The general look and feel-and-design principles of Kite have largely stayed the same over the last five years. The internals, however, have been rebuilt from scratch several times, leading to significant improvements.
The need for these shifts was felt with user interaction and feedback, when the team realised that trading and investing platforms tended to be clunky, bloated, difficult to navigate, and heavy on resource consumption.
“We started building Kite as a two-person team in early 2015. Six of us who work on it full time today. We have built all our tech using publicly available Free and Open Source (FOSS) components. The number of developers in the team has grown very slowly; we stand at 30 today. We've always hired hobbyist developers and hackers,” Kailash says.
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Small parts, small screens
The core of the Zerodha platform is built on replicable processes - it clones automatically if more users come online.
“The components handle orders, some handle live market data, large volumes of chart data, especially years’ worth of charts. These serve different purposes. It is a collection of a small number of components with specific roles,” Kailash says.
In the first major overhaul in 2017, the product was built to isolate and split into independent parts. Usage patterns for Kite reversed, from web-based to mobile, with 70 percent of trades and investments on mobiles, leading the team back to the drawing board.
The next major overhaul happened in 2019 (Kite 3.0). Until then, the general consensus was that serious traders need large-screen real estate to constantly monitor complex charts and indicators to trade professionally. Turned out, the small smartphones screens were adequate.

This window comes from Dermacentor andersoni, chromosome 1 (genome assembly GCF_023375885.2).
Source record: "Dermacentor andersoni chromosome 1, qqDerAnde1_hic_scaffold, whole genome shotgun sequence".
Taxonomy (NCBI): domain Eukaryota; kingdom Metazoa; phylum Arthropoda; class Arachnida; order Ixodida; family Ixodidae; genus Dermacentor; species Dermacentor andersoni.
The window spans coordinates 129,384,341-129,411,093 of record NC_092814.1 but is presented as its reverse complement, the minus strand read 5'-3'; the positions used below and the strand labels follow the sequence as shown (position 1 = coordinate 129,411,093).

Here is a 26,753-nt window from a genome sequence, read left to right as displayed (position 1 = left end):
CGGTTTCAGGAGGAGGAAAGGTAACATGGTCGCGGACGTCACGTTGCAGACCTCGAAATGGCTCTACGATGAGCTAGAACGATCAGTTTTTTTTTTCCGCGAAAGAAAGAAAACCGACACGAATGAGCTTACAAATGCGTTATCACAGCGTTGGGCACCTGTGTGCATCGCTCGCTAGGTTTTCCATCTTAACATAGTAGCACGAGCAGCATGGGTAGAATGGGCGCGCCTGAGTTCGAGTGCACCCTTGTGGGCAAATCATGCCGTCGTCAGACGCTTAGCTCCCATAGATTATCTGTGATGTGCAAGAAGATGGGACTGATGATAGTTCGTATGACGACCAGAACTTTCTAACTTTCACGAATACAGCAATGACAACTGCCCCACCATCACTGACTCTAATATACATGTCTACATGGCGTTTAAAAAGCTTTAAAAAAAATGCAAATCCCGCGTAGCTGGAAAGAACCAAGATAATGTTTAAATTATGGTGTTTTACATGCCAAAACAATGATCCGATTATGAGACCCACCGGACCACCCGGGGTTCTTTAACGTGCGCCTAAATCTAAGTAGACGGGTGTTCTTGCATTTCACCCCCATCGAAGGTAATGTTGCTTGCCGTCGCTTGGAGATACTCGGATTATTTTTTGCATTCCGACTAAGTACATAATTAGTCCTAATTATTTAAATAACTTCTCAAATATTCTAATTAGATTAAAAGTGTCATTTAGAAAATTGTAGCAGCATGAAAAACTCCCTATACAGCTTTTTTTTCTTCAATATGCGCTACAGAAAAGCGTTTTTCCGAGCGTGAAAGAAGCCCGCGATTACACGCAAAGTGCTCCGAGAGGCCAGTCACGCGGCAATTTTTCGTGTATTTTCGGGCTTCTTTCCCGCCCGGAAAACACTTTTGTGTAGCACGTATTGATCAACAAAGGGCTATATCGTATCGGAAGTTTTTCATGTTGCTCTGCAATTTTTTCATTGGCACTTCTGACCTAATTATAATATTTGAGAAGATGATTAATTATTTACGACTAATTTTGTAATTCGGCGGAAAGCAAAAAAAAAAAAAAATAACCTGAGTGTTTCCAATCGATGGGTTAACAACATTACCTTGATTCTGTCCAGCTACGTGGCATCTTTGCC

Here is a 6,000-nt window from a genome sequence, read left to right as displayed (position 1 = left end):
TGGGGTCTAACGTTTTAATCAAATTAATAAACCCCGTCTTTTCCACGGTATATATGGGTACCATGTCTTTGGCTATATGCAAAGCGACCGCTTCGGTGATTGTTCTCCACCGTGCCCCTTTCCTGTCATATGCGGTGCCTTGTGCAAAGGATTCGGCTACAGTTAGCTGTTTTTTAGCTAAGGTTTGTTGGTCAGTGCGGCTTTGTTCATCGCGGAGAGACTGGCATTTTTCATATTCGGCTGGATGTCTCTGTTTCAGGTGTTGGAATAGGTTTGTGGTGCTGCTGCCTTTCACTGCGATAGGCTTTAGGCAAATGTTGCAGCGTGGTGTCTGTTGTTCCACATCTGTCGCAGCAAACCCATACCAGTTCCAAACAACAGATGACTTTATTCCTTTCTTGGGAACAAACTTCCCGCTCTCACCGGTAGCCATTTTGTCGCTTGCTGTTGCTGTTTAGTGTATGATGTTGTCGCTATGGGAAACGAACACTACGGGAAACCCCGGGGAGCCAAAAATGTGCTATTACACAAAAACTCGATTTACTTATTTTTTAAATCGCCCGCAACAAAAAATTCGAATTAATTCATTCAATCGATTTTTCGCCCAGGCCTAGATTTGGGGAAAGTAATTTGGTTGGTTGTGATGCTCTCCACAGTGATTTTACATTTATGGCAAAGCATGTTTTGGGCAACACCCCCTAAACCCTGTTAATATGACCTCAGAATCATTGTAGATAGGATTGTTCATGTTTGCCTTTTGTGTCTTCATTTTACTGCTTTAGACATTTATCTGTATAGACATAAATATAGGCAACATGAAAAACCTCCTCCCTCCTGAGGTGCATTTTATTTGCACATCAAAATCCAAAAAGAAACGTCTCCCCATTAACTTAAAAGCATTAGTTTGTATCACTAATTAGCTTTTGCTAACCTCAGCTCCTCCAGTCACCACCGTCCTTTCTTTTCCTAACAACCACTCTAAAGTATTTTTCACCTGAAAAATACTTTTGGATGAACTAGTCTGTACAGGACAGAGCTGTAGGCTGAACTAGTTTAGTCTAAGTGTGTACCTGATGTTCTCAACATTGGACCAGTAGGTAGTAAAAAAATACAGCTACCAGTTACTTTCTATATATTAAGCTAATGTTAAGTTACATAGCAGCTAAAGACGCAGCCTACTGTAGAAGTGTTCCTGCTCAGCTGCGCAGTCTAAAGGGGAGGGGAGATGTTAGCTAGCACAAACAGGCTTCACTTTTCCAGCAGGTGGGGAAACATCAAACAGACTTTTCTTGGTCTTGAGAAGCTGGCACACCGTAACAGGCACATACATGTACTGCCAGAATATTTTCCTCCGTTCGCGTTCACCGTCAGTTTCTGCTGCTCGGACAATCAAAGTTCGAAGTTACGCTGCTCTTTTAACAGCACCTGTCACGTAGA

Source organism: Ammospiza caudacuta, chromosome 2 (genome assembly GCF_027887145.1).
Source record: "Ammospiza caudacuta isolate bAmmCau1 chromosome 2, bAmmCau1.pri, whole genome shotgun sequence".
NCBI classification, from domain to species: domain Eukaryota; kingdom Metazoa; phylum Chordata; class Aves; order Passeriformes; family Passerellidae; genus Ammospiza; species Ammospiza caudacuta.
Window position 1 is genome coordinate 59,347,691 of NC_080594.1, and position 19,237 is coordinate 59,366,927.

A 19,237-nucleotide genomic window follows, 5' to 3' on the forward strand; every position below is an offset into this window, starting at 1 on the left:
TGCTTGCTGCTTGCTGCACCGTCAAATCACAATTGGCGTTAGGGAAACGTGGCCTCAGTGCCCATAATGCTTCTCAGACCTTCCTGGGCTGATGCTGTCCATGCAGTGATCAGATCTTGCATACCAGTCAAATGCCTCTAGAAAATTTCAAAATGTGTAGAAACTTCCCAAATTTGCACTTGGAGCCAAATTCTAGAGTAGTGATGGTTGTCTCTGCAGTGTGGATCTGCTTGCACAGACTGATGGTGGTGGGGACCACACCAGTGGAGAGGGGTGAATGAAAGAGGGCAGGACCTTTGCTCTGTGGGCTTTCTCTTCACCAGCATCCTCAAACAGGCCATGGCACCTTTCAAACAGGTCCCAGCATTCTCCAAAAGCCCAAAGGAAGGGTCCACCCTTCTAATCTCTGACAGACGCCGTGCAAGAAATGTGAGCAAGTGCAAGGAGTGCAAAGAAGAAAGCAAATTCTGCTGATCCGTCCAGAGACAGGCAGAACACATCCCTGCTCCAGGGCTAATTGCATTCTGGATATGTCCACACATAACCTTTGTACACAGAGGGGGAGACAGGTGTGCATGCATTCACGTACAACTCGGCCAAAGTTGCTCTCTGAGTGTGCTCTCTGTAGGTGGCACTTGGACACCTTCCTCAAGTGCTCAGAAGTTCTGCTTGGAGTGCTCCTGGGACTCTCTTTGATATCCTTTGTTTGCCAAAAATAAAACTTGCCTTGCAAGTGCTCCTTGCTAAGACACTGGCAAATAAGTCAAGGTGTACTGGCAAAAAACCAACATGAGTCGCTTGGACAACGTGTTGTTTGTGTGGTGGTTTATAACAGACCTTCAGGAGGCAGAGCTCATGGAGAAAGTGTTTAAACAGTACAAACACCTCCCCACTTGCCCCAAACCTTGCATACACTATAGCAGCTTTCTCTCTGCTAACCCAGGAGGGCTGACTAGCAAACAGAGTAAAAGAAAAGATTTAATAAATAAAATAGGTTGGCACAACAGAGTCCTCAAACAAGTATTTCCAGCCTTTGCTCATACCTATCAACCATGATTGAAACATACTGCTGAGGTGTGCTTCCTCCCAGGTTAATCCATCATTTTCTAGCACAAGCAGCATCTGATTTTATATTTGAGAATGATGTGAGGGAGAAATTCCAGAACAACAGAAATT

“There are updates and improvements to our platform constantly, but the major upgrades were when we re-wrote the internals for scale, and, at the same time, launched bundles of popular feature requests,” Kailash adds.
He explains that Zerodha’s product roadmap is developer and user-centric, and “incremental and continuous”.
“We run a number of open forums where we interact with a large number of customers directly and gather first-hand feedback, which then makes its way into our products. This has been the process from day one and it continues to this day,” Kailash says.
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Solving for a problem
According to media reports and National Stock Exchange, 97.5 percent of its total 2.78 crore participants are individual investors.
Other startups operating in the market include AdvisoryMandi, Stockal, and a few others. However, Zerodha, one of the first and the oldest platform, boasts of a large user base.
The platform today has 2.2 million customers and over 12 lakh active clients, as per NSE data till February. With 800,000 daily active users, the platform also contributes to 15 percent of overall retail trading volumes in India.
The biggest challenge, however, was the legacy dependencies in the capital markets ecosystem - from the physical leased lines that they acquire to connect to exchanges (where each line takes weeks or months to commission) to the third-party Order Management System (OMS) the team relies on to communicate with exchanges.
The Zerodha team, however, has been able to navigate these problems and reduce dependencies.
“What helps is that our core focus is not on features, but on problems. What can be done technology-wise to solve a problem? This thinking helps us build for scale,” Kailash says.
(Edited by Teja Lele Desai)